A sidewalk that looks like this means that you’re probably standing under a mulberry tree! (botanical name is Morus sp.) These telltale sidewalk stains caught my eye yesterday as I zoomed past on my bike, and I went back today to confirm (and eat). 😉
Twice so far this month, I’ve come upon delicious ripe mulberries as I have biked and walked in Colorado and Utah. On the particular species of mulberry tree I saw today, the black fruits are ripe, the red fruits are almost ripe, and the white fruits are the least ripe. (see photos) The birds love these too—a robin was snacking higher up in the tree today as I was finding the ripe fruits down below. It’s wonderful to me to know that I can eat wholesome food from trees right in my neighborhood!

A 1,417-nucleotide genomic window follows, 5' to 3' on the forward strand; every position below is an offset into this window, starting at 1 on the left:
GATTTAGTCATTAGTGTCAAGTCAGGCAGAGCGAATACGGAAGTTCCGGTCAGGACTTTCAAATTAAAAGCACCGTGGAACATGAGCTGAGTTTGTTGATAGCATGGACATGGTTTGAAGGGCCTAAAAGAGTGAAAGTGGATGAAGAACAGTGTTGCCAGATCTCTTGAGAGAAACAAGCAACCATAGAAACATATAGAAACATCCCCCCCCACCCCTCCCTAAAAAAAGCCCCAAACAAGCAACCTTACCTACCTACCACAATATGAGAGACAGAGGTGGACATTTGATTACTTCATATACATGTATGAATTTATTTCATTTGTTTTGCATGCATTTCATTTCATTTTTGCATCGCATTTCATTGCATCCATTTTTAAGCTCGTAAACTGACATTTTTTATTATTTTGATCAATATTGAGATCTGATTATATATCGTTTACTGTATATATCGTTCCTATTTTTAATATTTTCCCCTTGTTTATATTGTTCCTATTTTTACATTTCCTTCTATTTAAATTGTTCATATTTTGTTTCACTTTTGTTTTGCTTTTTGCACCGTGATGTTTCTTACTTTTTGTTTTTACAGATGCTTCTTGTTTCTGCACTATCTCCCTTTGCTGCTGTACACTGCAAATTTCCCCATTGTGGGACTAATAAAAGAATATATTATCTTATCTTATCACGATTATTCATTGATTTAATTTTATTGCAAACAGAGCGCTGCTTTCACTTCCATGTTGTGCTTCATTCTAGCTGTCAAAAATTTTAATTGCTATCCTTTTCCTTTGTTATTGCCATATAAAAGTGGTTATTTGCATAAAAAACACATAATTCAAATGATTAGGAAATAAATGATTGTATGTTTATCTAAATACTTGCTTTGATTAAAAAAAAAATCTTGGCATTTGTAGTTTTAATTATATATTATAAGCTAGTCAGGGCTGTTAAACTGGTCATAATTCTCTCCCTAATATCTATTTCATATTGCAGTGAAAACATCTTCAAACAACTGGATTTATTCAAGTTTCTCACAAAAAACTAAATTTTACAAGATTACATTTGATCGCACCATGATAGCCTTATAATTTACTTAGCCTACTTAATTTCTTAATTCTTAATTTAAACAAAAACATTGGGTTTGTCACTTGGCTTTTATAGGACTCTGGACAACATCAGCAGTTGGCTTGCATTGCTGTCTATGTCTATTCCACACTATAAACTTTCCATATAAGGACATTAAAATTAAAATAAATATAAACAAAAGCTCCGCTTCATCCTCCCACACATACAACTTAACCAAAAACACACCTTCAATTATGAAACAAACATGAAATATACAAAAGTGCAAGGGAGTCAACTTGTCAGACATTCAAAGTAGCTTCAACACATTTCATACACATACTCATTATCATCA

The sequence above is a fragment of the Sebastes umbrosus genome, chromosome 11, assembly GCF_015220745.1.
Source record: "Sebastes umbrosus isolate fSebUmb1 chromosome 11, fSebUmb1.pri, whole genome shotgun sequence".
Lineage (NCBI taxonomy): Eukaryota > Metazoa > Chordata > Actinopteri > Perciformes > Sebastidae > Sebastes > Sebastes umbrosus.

Years ago I came across an online Geographic Information System (GIS) database where anyone could enter trees that they had identified and those trees would then appear on the online map. While I didn’t find that exact database on my search today, I did find a couple of others that are similar so you can get the idea: they are tree maps of London (Abundance London TreeTalk Map) and Washington DC (ArcGIS Trees Near Me). Each dot represents a tree, so if you click the individual dots on the map, you’ll see info about the tree that’s planted at that location. Isn’t that cool?!
Maybe you’ll be able to find a similar tree database for your area, or even create one! It occurs to me that a fun class project could be built around this: to go outside and identify some nearby trees, learn about their edibility and their usefulness to humans and other species (in addition to that helpful CO2-O2 exchange), then enter the tree data in an online tree database.